Modern data center strategy: Design, hardware and IT's changing role
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The much-hyped benefits of a software-defined networking architecture may be a few years in the making, but the...
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time to start planning for it is now.
Software-defined networking (SDN) is the next big thing, but data center administrators -- who are less interested in speculation and more interested in making practical decisions -- need to know its real value and appropriate scenarios for implementing it.
A software-defined networking architecture manages network functionality by abstracting or replacing lower-level controls. It offers the potential for greater flexibility, higher asset usage and lower costs, particularly in terms of labor. SDN architectures put control of switches and other functions on a higher, virtual plane, which seems like a natural progression -- taking virtualization up another level.
SDN maturity is several years in the future, said Andre Kindness, an analyst at Forrester Research in Cambridge, Mass.
While most vendors have created a vision, they are only beginning to execute. Products are just entering the marketplace, and IT organizations are ramping up proof-of-concept and pilot programs.
Bob Laliberteanalyst, Enterprise Strategy Group
"As recently as 18 months ago, I spoke with a number of enterprise organizations and at that time, no network vendor had talked to them about SDN or even OpenFlow," said Bob Laliberte, an analyst at Enterprise Strategy Group (ESG) in Milford, Mass. Now, the majority of respondents to an ESG survey indicated that they are committed to SDN as a strategy and are in various stages of research and planning.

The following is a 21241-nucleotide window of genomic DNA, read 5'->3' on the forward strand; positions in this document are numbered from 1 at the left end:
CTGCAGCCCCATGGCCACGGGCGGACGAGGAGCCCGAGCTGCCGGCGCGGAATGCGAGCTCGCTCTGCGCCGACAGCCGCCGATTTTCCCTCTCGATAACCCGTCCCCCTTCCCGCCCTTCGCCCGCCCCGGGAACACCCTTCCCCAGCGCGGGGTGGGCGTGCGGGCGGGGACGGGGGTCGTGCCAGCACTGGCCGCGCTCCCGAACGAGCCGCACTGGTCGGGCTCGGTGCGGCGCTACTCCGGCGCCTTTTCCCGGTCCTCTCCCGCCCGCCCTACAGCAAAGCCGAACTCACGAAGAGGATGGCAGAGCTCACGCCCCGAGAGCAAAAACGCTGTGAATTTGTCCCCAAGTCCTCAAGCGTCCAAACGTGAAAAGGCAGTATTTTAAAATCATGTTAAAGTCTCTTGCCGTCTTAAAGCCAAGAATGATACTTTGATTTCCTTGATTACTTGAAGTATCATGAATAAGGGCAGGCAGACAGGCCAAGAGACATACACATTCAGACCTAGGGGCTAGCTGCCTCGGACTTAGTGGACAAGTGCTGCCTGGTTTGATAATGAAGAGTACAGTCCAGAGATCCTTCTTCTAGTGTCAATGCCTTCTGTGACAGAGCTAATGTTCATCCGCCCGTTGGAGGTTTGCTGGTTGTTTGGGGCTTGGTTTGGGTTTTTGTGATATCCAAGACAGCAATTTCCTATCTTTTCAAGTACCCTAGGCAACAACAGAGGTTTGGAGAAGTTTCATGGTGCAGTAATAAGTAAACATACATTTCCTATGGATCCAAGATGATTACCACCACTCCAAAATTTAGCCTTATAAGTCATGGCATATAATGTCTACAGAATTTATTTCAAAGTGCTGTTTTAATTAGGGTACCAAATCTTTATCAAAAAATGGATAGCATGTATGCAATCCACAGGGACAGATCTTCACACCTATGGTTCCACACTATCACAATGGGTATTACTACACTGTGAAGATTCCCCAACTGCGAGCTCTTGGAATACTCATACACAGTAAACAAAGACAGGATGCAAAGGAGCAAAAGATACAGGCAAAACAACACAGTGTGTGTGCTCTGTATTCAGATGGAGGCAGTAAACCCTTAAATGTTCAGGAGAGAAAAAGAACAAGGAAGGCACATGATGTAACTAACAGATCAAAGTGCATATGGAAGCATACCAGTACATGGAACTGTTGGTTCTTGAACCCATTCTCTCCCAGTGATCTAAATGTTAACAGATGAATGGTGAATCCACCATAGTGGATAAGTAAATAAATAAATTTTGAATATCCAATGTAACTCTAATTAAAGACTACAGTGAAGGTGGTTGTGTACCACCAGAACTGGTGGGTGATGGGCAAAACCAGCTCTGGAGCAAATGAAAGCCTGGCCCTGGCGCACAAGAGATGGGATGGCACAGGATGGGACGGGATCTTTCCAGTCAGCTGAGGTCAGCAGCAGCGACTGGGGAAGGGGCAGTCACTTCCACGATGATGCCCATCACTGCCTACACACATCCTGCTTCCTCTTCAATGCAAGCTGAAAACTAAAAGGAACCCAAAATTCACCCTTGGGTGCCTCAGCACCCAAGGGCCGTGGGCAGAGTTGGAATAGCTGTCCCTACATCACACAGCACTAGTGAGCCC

Hyperscale organizations like Facebook and Amazon are likely to be early adopters. But others have less immediate incentives.
"It is not happening in the same way across all organizations because they have differing abilities to operationalize," said Brad Casemore, director of research for data center networks at IDC in Framingham, Mass.
Prepare for the SDN surge
You should get ready for SDN even if your company hasn't made the decision yet.
To start, evaluate how a software-defined networking architecture changes staffing and training needs, check SDN's compatibility with existing hardware and processes, and consider how cloud will fit in with future plans.
Software-defined networks bring up an immediate personnel issue, Laliberte said. Who on the IT side is going to "own" and run the network virtualization technology -- the network team or the virtualization team? If the latter, there needs to be tight coordination between them.
The more well-known network virtualization technologies, VMware's NSX and Microsoft's Hyper-V Network Virtualization, are coming from the server virtualization vendors, Laliberte said. Others, such as network vendors, may take a network-centric approach.
From an infrastructure perspective, most network virtualization technologies should work with existing network hardware. The one drawback is the limited insight between the physical and virtual network; this could potentially diminish performance if the virtual network links are overprovisioned on physical links, Laliberte said.